I nearly decided not to review Avengers: Endgame. After all, the film is pretty much “review-proof”. If you have even the slightest interest in the Marvel Cinematic Universe (MCU, for the uninitiated), you’re probably going to see it regardless. If you have no such interest, seeing it will be pretty pointless. But in the end, this film is such a rich trove of goodies, it compelled me to write a review.
The Russo brothers – Anthony and Joe – are back in the directors’ chairs after Avengers: Infinity War. This is a far more complex and interesting movie than Infinity War. Where that film left me pretty cold, this sequel allows the Russos to show their chops. They get to play around with style, genre and popular culture. One of the movie’s hallmarks is its shifts in tone. For the most part (as in the extended battle sequences) it’s a straight-up superhero adventure with all the CGI-fuelled action you’d expect. But it’s also – at times – a sci-fi movie, a space opera a la Star Wars, and a memoir of times lost. Heck, it’s occasionally like a Noah Baumbach movie in which the characters sit around and discuss their feelings!
They also have fun with some sly – and not so sly – pop culture references. Gladiator, The Big Lebowski and Blade Runner all get visual tributes. And since the plot involves time travel, Endgame heavily (and directly) references films like Back to the Future and Terminator.
As for that plot, I don’t want to give too much away. Suffice to say it principally involves the Avengers who survived Infinity War without being turned to dust travelling through time to try to undo the devastation wrought by Thanos (Josh Brolin). The bulk of the movie takes place five years after the events of Infinity War. Captain America (Chris Evans), Black Widow (Scarlett Johansson) and Hulk (Mark Ruffalo) are grieving the loss of their friends. Iron Man (Robert Downey Jr) has moved on and started a family with Pepper Potts (Gwyneth Paltrow). Thor (Chris Hemsworth) has let himself slide into alcoholism and depression. Hawkeye (Jeremy Renner) has lost himself in a different way.
But the return of Ant-Man (Paul Rudd) from the quantum realm (see Ant-Man and the Wasp) catalyses a new plan to travel back in time and retrieve the Infinity Stones before Thanos can get to them.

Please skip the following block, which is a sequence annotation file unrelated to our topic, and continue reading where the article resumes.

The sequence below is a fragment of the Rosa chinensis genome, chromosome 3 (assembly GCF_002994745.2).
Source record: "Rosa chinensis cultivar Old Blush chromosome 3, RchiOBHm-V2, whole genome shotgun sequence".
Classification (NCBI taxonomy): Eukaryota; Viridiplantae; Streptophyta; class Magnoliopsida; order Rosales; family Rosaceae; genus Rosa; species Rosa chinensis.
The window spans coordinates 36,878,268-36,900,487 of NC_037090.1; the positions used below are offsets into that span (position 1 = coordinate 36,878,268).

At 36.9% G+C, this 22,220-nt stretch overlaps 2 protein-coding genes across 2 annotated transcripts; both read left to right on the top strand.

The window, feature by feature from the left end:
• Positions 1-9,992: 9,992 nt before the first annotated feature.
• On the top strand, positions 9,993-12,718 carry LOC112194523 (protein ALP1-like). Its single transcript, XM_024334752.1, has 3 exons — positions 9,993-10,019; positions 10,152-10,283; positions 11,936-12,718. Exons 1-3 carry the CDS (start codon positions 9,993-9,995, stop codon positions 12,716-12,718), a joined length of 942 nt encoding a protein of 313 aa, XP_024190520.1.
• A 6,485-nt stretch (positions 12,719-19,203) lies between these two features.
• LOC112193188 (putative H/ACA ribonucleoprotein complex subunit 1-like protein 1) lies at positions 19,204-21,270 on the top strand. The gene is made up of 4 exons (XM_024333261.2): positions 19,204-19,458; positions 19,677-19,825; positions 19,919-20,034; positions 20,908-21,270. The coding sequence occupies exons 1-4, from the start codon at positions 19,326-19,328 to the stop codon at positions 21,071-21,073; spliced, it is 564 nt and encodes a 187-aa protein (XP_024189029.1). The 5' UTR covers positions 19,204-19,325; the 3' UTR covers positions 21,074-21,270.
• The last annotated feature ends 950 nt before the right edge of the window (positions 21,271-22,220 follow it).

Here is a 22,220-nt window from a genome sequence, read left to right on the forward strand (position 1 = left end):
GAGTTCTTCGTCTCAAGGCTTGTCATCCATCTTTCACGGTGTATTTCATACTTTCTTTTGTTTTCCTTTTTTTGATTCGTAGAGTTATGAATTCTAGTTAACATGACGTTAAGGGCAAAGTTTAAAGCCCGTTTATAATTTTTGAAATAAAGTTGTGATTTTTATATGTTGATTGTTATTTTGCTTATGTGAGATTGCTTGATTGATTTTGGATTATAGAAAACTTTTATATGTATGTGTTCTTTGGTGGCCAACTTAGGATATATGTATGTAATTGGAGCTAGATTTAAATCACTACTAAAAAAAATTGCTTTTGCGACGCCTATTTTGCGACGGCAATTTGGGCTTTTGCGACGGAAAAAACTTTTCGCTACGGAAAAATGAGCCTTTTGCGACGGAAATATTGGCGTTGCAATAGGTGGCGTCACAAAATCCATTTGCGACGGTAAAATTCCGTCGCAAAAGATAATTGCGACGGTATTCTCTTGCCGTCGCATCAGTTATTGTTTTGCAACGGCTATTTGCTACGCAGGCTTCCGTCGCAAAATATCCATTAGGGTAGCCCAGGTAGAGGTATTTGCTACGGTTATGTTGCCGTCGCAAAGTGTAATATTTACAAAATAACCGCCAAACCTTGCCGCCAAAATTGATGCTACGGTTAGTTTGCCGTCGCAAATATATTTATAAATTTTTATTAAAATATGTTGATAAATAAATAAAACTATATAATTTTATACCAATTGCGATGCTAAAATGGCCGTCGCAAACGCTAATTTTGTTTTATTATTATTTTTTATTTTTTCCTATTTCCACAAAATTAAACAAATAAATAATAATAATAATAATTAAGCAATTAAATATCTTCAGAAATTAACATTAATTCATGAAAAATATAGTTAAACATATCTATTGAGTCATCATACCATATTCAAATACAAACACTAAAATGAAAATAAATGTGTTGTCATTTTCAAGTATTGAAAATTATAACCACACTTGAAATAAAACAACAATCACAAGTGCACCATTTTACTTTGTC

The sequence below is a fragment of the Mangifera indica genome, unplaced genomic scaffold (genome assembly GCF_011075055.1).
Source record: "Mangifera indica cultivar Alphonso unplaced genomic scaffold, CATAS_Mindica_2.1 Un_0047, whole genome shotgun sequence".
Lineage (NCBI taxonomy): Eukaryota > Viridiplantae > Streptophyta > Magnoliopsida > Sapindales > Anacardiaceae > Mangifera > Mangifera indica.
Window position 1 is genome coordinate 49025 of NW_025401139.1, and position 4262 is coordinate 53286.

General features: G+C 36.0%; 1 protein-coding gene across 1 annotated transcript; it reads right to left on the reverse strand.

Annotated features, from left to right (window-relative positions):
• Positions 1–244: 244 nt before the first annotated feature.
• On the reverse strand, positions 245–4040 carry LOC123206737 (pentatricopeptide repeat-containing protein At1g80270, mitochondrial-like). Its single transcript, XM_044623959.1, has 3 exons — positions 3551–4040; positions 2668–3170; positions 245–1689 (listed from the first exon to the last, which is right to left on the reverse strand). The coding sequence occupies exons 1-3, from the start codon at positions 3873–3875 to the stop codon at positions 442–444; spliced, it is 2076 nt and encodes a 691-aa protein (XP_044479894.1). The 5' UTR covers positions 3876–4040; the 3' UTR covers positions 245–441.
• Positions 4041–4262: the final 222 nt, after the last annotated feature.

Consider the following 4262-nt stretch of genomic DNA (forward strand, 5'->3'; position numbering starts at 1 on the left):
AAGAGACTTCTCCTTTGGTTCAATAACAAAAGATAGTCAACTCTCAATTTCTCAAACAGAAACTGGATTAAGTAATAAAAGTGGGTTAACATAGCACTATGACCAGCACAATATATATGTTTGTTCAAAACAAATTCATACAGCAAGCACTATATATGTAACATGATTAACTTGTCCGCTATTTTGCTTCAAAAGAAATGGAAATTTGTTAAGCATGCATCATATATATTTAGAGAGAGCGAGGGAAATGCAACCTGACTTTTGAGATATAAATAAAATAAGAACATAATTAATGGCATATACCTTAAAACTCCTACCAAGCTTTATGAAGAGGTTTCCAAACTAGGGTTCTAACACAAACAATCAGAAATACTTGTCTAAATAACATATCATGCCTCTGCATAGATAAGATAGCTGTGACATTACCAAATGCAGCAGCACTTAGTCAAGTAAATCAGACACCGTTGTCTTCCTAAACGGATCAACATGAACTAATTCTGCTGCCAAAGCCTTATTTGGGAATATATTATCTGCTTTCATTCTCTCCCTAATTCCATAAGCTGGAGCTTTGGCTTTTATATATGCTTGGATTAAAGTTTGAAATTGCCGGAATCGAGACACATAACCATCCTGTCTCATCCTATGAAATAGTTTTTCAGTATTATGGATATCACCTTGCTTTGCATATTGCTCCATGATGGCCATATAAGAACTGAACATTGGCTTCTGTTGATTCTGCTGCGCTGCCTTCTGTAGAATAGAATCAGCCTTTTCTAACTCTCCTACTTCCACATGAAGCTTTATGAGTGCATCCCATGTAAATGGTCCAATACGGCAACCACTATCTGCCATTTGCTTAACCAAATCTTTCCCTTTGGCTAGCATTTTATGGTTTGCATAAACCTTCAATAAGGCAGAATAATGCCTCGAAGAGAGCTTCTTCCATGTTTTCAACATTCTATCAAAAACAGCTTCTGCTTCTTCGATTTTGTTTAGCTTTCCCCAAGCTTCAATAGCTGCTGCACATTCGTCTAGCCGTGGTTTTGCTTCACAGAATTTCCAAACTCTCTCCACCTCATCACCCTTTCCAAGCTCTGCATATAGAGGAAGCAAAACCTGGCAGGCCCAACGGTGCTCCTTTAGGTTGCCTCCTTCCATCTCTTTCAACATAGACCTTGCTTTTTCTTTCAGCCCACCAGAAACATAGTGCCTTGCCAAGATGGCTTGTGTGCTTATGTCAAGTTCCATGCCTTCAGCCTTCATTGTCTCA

Endgame is long – 3 hours long – but I really didn’t notice the time. The Russos’ direction this time around is much tighter, and despite the longer running time, the editing is very effective. They inject a lot more light-and-shade into the film, after the relentless dourness of Infinity War. Screenwriters Christopher Markus and Stephen McFeely find more emotion in the characters. And they shoehorn in more – and funnier – humour.
The Russos use “retro-fitting” CGI (seen recently in Captain Marvel to make older actors appear younger) to great effect. The technology seems to have improved, and is employed to great effect in reverse at the end of the film.
If you’ve followed even a little of the press around this movie, you’ll know it marks the end (I mean, it’s right there in the title) for some MCU characters. Again, without giving anything away, I will say you might not expect who they turn out to be. In the end credits, several actors literally “sign off” on the series. It also marks a transition point between MCU 2.0 and MCU 3.0. Apart from different characters, the key difference seems to be that MCU 3.0 will concentrate on TV rather than movies.
I don’t see much point in discussing the performances in any depth, especially given the myriad of characters coming and going through the film. However Scarlett Johansson and Jeremy Renner both get more significant roles and handle them with assurance. Chris Hemsworth gets to shed the heroic Thor in favour of a sadder, but more human, character.
Avengers: Infinity War seems an appropriate place to leave the Avengers series. It actually delivers a sense of closure without holding onto any prospect of an ill-considered sequel. The Russo brothers deliver a fitting tribute to characters who’ve been part of our lives for several years now. And really, you can’t ask for much more than that.
Director: Anthony Russo, Joe Russo
Cast: Robert Downey Jr, Chris Evans, Scarlett Johansson, Jeremy Renner, Josh Brolin
Release Date: 24 April 2019
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David Edwards is the editor of The Blurb and a contributor on film and television